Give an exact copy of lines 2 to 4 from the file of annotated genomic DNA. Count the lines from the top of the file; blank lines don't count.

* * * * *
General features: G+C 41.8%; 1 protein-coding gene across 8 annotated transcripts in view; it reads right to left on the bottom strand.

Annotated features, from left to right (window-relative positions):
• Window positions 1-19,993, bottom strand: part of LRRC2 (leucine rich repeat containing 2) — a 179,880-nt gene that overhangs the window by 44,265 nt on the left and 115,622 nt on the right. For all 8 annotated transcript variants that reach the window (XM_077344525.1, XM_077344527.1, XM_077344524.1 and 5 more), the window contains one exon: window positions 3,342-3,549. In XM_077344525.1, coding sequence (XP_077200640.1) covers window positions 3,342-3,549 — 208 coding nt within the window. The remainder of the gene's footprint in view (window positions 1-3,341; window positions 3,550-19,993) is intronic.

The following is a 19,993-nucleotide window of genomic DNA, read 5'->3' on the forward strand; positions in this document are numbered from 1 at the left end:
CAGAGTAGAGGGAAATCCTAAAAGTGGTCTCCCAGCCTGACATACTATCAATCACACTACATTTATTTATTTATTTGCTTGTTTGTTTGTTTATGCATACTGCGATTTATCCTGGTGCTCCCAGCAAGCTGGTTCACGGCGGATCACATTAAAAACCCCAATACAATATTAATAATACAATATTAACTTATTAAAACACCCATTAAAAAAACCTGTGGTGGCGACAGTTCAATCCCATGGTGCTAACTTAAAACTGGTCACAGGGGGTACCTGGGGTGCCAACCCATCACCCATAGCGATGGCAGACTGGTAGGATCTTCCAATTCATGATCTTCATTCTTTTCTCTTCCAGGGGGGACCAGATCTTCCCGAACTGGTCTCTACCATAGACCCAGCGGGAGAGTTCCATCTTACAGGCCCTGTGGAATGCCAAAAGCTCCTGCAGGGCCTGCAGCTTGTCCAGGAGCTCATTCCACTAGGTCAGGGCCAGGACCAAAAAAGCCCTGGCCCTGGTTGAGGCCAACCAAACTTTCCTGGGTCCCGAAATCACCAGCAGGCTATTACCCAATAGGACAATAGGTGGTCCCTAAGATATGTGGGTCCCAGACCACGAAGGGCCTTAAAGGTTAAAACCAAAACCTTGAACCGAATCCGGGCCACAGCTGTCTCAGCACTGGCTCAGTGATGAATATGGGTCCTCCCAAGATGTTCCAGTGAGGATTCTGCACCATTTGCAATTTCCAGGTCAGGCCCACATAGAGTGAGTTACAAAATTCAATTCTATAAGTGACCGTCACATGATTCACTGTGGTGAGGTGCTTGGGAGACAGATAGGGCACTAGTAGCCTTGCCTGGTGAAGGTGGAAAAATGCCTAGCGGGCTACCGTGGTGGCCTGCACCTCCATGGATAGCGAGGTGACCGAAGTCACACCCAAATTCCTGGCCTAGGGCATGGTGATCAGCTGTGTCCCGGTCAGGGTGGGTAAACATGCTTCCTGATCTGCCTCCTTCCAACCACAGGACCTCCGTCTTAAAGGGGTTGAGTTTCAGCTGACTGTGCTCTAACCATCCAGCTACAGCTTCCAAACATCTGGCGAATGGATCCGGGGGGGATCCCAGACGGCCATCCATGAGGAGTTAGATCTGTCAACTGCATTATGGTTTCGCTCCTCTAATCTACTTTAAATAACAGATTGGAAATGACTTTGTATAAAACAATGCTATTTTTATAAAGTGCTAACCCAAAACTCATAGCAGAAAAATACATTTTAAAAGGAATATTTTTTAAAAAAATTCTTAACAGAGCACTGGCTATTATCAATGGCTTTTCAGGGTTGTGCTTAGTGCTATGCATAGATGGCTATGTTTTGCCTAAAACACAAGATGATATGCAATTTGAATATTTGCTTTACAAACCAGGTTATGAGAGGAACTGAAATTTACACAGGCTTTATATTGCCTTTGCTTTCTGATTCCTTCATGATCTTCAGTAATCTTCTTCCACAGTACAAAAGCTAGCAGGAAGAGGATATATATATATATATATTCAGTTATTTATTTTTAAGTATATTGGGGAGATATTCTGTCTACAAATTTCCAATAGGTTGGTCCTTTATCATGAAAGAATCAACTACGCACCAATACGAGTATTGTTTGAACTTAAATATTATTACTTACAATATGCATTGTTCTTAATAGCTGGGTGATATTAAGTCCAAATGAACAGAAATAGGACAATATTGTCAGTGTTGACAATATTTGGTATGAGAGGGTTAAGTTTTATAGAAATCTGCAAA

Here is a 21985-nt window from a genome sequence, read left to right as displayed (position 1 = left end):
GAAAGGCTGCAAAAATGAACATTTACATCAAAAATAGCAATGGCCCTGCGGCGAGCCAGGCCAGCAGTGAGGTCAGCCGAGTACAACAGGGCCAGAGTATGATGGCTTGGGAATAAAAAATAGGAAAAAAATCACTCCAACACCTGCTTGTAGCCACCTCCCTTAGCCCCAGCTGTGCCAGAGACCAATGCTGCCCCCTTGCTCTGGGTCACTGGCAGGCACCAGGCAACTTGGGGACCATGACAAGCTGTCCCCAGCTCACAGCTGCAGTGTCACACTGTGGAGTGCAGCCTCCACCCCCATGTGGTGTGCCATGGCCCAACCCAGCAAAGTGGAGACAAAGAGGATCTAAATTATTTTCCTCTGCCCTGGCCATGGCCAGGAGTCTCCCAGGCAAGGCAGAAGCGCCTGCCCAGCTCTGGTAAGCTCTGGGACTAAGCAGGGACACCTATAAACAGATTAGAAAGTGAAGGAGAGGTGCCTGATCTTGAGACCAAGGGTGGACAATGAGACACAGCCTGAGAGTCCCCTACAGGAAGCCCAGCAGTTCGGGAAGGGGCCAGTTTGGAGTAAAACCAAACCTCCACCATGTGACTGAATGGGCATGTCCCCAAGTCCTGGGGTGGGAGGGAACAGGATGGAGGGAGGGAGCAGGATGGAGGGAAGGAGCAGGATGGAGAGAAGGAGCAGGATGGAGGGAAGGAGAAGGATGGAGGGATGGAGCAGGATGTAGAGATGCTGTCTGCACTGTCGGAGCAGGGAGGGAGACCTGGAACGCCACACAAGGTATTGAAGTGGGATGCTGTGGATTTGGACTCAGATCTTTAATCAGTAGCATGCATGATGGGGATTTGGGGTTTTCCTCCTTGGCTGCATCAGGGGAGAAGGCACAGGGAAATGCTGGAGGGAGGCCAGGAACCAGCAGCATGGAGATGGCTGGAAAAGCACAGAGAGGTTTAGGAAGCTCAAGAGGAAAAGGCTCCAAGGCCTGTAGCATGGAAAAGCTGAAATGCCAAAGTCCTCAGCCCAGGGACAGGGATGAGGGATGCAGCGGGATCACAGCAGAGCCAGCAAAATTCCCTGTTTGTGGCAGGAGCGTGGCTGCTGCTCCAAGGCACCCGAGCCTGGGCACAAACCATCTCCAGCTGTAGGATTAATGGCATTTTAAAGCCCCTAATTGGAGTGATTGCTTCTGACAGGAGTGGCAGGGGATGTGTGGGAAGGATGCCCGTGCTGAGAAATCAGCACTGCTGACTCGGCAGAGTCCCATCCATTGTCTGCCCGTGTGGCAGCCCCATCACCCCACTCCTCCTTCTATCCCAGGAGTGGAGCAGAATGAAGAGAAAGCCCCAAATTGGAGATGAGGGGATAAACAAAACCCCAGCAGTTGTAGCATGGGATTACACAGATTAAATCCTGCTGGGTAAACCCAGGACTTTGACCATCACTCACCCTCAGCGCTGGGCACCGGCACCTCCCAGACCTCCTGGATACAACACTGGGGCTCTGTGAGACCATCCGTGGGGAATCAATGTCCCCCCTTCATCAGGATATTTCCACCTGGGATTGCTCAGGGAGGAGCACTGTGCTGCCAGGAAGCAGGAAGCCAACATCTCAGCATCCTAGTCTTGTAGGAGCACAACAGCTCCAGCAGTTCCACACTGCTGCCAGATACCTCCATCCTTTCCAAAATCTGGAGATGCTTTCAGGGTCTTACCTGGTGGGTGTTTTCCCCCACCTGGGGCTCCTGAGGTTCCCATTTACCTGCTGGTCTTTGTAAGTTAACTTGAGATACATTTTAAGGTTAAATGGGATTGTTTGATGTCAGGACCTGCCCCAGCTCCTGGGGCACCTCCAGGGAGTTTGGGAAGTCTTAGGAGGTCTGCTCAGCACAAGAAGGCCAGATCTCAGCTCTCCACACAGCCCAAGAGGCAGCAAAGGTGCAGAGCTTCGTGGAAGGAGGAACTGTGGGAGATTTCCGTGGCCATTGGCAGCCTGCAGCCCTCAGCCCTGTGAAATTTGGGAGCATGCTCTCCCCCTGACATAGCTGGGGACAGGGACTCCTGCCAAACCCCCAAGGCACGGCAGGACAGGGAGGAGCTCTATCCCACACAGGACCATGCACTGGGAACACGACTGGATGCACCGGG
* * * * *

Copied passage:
Annotated features, from left to right (window-relative positions):
• Window positions 1-19,993, bottom strand: part of LRRC2 (leucine rich repeat containing 2) — a 179,880-nt gene that overhangs the window by 44,265 nt on the left and 115,622 nt on the right. For all 8 annotated transcript variants that reach the window (XM_077344525.1, XM_077344527.1, XM_077344524.1 and 5 more), the window contains one exon: window positions 3,342-3,549. In XM_077344525.1, coding sequence (XP_077200640.1) covers window positions 3,342-3,549 — 208 coding nt within the window. The remainder of the gene's footprint in view (window positions 1-3,341; window positions 3,550-19,993) is intronic.

The following is a 19,993-nucleotide window of genomic DNA, read 5'->3' on the forward strand; positions in this document are numbered from 1 at the left end: